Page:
Don’t mix politics and aid

Drawing by Niyaz Karim

Drawing by Niyaz Karim

Next week USAID will leave Russia. The closure of USAID’s office in Moscow is largely symbolic – and it is not a good signal.

When Russian authorities asked the United States Agency for International Development (USAID) to stop its operations in Russia from October 1, discontent was limited to a small number of politically active NGOs.

This lack of protest should not be mistaken for a negative attitude to foreign aid. With or without Putin, Russia will long remain a rich country with many poor people living in it. There will always be room for charity or well-targeted development aid from abroad, and Russians cherish the opportunities foreign aid opens.

They are also prepared to defend them. For example, when five to 10 years ago the Russian government talked about imposing tighter controls on international adoptions, popular discontent was much more serious than over the decision on USAID. “Why is the government trying to be patriotic at citizens’ expense?” was the dominant question in the press and in casual conversations.

So, why wasn’t there a protest rally over the USAID decision? Because, much to my regret, the Russian foreign ministry was expressing the feelings of many Russians when it said that “by distributing its grants, USAID made attempts to influence political processes, including elections at various levels and some institutions of civil society.” It does not mean Russia does not value humanitarian assistance or is not thankful for the aid USAID provided in the difficult times – mostly in the Nineties. But times have changed, and USAID has become interested in different things, and humanitarian assistance makes up a much smaller part of its expenses.

And here Putin’s wish to keep the Russian political scene clear of foreign influences (a legal requirement) coincides with the mood in society. Most Russians are happy to see foreigners helping the disadvantaged or investing in Russia’s economic development. But Russians are not happy to see foreigners decide Russia’s future by pulling the strings of politics – even if that is done under the slogans of support for “fair elections”.

And USAID has become more interested in politics since Vladimir Putin came to power in 2000. The American U.S. State Department’s spokeswoman Victoria Nuland admitted USAID had planned to spend at least $ 50 million on developing “civil society” in Russia – in addition to many other programs helping this evergreen sector, which is becoming ever more politicized.

Phrases about the idyllically apolitical nature of “investments in democracy” contradict the combative tone of some of these “investors” who sometimes appear willing to force democracy on Russia in the aggressive way Bolsheviks imposed their “socialism”. David Kramer, president of Freedom House, an American NGO which is USAID’s partner in many projects, suggested Obama should just tell USAID to stay and continue making Russians free against their own free will.

“Instead of pushing back and forcing Putin to publicly kick out USAID, the Obama administration has capitulated peremptorily,” Kramer wrote in The Washington Post. Kramer wants the Russian bureau of USAID, an American government structure, to be lenient and compliant when orders come from Washington but not to take “no” for an answer when the “no” comes from Moscow.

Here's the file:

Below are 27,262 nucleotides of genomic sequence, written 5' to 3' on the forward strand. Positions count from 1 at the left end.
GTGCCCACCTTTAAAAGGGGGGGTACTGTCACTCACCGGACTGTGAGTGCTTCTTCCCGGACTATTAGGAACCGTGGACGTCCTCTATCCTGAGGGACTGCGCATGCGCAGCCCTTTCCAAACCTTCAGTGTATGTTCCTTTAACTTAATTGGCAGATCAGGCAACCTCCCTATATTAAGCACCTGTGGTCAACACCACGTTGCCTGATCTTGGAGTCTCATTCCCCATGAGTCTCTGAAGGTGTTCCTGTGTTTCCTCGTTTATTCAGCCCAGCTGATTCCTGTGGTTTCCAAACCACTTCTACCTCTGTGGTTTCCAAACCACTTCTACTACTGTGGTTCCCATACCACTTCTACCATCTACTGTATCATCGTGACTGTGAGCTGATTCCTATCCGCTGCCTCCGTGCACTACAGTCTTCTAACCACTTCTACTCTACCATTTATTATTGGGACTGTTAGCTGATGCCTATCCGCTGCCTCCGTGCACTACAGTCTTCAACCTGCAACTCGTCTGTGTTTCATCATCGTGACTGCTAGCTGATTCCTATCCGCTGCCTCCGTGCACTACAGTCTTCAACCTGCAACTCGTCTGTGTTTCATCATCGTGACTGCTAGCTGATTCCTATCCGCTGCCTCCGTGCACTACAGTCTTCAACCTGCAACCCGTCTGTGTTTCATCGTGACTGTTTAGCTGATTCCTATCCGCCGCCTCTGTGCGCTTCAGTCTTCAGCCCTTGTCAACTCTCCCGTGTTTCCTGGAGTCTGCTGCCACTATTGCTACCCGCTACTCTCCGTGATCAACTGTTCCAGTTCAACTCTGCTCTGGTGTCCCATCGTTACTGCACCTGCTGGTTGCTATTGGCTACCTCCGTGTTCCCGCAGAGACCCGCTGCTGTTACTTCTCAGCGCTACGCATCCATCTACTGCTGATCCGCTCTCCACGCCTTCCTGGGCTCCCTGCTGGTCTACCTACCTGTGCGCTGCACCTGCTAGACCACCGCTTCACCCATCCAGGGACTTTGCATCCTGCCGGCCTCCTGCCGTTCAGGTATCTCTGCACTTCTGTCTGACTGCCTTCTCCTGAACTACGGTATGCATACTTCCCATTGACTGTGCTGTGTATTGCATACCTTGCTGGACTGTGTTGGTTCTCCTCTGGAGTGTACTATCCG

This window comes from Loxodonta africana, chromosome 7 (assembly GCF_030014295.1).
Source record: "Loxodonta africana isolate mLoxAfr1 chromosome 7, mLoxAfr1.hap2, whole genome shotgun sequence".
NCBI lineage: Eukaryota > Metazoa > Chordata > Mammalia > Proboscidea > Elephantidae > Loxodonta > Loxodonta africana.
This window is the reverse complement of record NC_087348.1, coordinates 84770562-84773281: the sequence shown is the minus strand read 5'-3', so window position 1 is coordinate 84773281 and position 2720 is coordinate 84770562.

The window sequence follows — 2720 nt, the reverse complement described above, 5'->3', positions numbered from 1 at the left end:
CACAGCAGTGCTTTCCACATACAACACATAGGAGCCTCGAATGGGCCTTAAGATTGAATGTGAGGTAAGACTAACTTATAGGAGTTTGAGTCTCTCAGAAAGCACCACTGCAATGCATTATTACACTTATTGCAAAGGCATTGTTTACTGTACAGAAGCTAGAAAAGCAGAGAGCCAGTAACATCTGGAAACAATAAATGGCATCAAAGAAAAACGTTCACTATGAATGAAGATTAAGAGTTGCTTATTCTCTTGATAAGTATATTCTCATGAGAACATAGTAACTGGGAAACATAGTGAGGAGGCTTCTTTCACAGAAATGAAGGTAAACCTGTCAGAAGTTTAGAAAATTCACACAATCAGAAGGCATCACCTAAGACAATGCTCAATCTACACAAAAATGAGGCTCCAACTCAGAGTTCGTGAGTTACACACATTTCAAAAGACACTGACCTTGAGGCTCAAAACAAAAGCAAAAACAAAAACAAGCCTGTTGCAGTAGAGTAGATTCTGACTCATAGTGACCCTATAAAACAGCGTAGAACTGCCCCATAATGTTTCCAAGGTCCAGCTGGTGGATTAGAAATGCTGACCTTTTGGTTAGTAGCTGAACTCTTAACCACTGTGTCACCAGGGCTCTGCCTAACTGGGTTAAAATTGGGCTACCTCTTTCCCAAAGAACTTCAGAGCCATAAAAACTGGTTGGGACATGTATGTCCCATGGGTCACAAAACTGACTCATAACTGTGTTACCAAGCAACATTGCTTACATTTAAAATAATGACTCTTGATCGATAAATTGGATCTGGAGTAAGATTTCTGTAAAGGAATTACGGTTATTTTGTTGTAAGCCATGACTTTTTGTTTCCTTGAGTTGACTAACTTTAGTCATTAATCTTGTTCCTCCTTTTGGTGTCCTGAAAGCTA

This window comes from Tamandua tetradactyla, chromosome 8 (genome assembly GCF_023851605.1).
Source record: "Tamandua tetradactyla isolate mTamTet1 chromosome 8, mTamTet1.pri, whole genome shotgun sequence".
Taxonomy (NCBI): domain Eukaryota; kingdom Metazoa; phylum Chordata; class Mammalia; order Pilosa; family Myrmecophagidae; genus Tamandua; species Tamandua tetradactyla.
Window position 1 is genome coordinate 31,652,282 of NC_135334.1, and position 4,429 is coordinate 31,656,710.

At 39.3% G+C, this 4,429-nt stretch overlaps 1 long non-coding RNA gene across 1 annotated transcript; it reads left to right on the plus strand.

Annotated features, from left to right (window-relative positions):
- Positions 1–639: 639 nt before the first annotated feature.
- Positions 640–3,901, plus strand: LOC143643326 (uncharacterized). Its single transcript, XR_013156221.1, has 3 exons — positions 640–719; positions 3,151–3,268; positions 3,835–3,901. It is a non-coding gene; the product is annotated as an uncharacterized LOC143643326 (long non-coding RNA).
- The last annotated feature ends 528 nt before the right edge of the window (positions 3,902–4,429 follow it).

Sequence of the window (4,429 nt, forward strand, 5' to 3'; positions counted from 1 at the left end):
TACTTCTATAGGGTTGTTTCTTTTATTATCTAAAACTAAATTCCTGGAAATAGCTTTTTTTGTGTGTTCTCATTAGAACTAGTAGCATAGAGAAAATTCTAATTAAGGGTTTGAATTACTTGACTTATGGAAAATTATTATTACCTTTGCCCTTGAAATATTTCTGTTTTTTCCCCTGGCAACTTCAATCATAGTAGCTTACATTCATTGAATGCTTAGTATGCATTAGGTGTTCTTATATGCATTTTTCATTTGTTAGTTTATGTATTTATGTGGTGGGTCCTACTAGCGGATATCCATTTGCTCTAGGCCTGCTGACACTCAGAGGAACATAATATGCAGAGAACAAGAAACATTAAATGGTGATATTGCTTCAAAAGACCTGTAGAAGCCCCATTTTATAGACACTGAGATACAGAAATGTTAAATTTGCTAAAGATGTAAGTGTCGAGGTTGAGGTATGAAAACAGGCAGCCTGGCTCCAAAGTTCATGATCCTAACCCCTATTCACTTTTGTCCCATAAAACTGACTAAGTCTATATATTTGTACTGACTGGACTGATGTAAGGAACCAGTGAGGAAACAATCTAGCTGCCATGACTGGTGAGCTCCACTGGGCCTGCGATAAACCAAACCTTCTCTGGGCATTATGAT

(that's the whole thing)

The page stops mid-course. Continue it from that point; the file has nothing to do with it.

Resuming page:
The consequences were easy to predict: Kramer in fact predicted them, talking about a “forced” kick from the Russian authorities. The effect of such a kick would be an international scandal; an unpleasant affair normally to be avoided among civilized nations. Unfortunately, in relations with “Putin’s Russia” scandals appear to be welcome. The tactic of some western NGOs and “government organizations” behind them is to provoke scandal in Russia – not to avoid them.

“Unfortunately, many western-financed NGOs are concentrated on high-profile political cases or on fighting Putin by all means, leaving aside such problems as the plight of Russian refugees from the former Soviet republics or attempts to rehabilitate the Nazis who happened to fight the Soviet Union in, say, Estonia or Latvia,” says Alexander Brod, head of the Moscow Bureau for Human Rights.

Of course, the departure of USAID will be bemoaned by those NGOs in Russia which received generous donations for their attempts to prove elections were falsified and human rights breached.

“USAID for many years gave grants to our organization, they provided the bulk of the money we used to organize observing missions at elections,” Lilia Shibanova, head of the Golos human rights’ association, told RIA Novosti news agency. “There are very few funds in the world which finance the monitoring of elections.”

Critics of Golos note that it monitored the latest parliamentary elections in Russia with a “presumption of guilt” on the side of the authorities, saying in advance they would tamper with the election results in favour of United Russia. Optimistic bias on the side of government media on election days is usually balanced by the “pessimistic bias” of western-financed organisations. Russia remains far from its goal – transparent elections that would not be questioned by rival groups.

The State Department and USAID said they would continue to finance Russia’s civil society, – come what may. There is little doubt that they will fulfill their plans so the closure of USAID’s office in Moscow is largely symbolic – and it is not a good signal. USAID’s Nineties audience, people in need, shrank as the agency concentrated solely on “civil society” – as it understood it. And the audience of the pro-American Russian civil society is ludicrously small. Hence the lack of protest – and attention in general.

Dmitry Babich is a political analyst with the Voice of Russia radio station.

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